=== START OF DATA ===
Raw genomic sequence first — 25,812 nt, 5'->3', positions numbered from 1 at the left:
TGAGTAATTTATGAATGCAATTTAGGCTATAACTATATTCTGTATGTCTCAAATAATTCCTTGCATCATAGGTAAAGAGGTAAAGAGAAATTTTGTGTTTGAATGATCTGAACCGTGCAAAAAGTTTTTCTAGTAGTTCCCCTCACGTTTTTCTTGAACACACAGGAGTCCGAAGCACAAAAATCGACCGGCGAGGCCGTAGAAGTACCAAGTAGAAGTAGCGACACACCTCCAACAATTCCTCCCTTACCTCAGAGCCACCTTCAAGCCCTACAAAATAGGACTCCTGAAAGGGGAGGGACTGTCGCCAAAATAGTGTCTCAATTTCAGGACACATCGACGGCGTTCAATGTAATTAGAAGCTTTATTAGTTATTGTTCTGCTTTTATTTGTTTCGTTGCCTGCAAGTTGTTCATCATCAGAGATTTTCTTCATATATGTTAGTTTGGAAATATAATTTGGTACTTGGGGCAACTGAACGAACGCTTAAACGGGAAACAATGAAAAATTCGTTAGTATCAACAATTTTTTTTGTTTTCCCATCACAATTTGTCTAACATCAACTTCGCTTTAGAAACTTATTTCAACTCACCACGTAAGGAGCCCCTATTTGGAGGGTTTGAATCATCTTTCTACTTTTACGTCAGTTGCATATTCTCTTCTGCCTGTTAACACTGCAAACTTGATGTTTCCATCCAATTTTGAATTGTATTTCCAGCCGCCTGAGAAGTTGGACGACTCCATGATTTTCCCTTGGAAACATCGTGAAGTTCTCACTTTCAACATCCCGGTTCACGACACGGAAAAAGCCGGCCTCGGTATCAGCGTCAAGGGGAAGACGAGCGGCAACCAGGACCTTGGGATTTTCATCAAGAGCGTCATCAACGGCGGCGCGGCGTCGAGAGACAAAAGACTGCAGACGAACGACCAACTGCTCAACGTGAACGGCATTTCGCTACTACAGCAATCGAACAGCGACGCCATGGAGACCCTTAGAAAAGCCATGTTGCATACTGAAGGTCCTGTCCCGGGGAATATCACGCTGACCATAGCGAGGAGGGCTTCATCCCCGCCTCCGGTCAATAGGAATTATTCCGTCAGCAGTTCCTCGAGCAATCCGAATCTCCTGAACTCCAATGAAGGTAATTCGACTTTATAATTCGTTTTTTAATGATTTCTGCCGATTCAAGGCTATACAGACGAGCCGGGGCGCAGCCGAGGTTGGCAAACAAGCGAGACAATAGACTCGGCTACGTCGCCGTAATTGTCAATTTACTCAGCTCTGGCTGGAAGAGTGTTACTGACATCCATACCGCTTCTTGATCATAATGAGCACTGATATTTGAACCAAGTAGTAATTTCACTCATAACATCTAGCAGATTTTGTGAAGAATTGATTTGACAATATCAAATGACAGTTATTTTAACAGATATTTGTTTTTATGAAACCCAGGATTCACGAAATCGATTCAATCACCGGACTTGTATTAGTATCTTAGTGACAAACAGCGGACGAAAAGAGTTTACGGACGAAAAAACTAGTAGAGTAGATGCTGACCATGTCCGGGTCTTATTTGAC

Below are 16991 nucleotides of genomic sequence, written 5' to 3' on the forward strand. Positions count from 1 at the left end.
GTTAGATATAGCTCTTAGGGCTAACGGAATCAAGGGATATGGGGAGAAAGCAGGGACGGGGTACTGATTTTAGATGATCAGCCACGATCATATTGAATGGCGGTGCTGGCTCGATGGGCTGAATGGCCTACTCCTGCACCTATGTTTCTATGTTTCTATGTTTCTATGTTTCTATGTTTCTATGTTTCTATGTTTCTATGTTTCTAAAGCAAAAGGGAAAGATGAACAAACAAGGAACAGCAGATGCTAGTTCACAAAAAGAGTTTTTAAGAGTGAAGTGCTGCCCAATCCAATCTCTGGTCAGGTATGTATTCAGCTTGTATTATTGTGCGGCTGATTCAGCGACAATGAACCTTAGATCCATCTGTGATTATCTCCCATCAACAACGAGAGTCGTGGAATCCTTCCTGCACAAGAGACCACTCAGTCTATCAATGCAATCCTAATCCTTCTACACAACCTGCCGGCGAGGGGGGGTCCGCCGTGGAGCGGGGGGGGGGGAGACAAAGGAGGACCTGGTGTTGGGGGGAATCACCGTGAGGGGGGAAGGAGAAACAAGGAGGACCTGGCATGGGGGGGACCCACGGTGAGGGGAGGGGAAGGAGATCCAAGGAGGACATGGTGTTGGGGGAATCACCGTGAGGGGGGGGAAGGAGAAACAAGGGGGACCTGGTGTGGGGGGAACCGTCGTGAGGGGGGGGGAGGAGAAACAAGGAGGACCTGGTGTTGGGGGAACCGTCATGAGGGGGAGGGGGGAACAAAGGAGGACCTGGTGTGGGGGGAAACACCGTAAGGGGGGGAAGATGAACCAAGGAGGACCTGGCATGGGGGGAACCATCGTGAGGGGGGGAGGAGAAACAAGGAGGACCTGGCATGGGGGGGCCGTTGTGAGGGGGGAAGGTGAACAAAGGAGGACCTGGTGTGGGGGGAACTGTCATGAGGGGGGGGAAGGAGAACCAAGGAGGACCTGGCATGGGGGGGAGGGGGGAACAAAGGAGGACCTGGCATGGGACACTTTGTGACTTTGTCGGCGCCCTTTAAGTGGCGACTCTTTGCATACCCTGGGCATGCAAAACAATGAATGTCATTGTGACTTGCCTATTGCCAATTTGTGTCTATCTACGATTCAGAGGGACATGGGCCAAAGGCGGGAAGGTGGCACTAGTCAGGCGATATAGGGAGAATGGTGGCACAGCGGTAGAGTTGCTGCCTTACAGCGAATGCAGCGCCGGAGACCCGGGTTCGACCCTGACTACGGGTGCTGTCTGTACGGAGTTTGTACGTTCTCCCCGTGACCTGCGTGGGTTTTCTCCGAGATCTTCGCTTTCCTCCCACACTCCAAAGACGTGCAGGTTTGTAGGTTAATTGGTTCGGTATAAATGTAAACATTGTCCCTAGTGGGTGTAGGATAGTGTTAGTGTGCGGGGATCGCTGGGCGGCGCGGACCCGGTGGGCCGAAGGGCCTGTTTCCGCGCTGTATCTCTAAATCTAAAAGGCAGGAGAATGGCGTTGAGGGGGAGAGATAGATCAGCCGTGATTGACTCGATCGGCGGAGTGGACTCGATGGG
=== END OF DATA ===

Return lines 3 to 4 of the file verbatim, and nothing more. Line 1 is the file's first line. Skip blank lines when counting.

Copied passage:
Below are 16991 nucleotides of genomic sequence, written 5' to 3' on the forward strand. Positions count from 1 at the left end.
GTTAGATATAGCTCTTAGGGCTAACGGAATCAAGGGATATGGGGAGAAAGCAGGGACGGGGTACTGATTTTAGATGATCAGCCACGATCATATTGAATGGCGGTGCTGGCTCGATGGGCTGAATGGCCTACTCCTGCACCTATGTTTCTATGTTTCTATGTTTCTATGTTTCTATGTTTCTATGTTTCTATGTTTCTATGTTTCTAAAGCAAAAGGGAAAGATGAACAAACAAGGAACAGCAGATGCTAGTTCACAAAAAGAGTTTTTAAGAGTGAAGTGCTGCCCAATCCAATCTCTGGTCAGGTATGTATTCAGCTTGTATTATTGTGCGGCTGATTCAGCGACAATGAACCTTAGATCCATCTGTGATTATCTCCCATCAACAACGAGAGTCGTGGAATCCTTCCTGCACAAGAGACCACTCAGTCTATCAATGCAATCCTAATCCTTCTACACAACCTGCCGGCGAGGGGGGGTCCGCCGTGGAGCGGGGGGGGGGGAGACAAAGGAGGACCTGGTGTTGGGGGGAATCACCGTGAGGGGGGAAGGAGAAACAAGGAGGACCTGGCATGGGGGGGACCCACGGTGAGGGGAGGGGAAGGAGATCCAAGGAGGACATGGTGTTGGGGGAATCACCGTGAGGGGGGGGAAGGAGAAACAAGGGGGACCTGGTGTGGGGGGAACCGTCGTGAGGGGGGGGGAGGAGAAACAAGGAGGACCTGGTGTTGGGGGAACCGTCATGAGGGGGAGGGGGGAACAAAGGAGGACCTGGTGTGGGGGGAAACACCGTAAGGGGGGGAAGATGAACCAAGGAGGACCTGGCATGGGGGGAACCATCGTGAGGGGGGGAGGAGAAACAAGGAGGACCTGGCATGGGGGGGCCGTTGTGAGGGGGGAAGGTGAACAAAGGAGGACCTGGTGTGGGGGGAACTGTCATGAGGGGGGGGAAGGAGAACCAAGGAGGACCTGGCATGGGGGGGAGGGGGGAACAAAGGAGGACCTGGCATGGGACACTTTGTGACTTTGTCGGCGCCCTTTAAGTGGCGACTCTTTGCATACCCTGGGCATGCAAAACAATGAATGTCATTGTGACTTGCCTATTGCCAATTTGTGTCTATCTACGATTCAGAGGGACATGGGCCAAAGGCGGGAAGGTGGCACTAGTCAGGCGATATAGGGAGAATGGTGGCACAGCGGTAGAGTTGCTGCCTTACAGCGAATGCAGCGCCGGAGACCCGGGTTCGACCCTGACTACGGGTGCTGTCTGTACGGAGTTTGTACGTTCTCCCCGTGACCTGCGTGGGTTTTCTCCGAGATCTTCGCTTTCCTCCCACACTCCAAAGACGTGCAGGTTTGTAGGTTAATTGGTTCGGTATAAATGTAAACATTGTCCCTAGTGGGTGTAGGATAGTGTTAGTGTGCGGGGATCGCTGGGCGGCGCGGACCCGGTGGGCCGAAGGGCCTGTTTCCGCGCTGTATCTCTAAATCTAAAAGGCAGGAGAATGGCGTTGAGGGGGAGAGATAGATCAGCCGTGATTGACTCGATCGGCGGAGTGGACTCGATGGG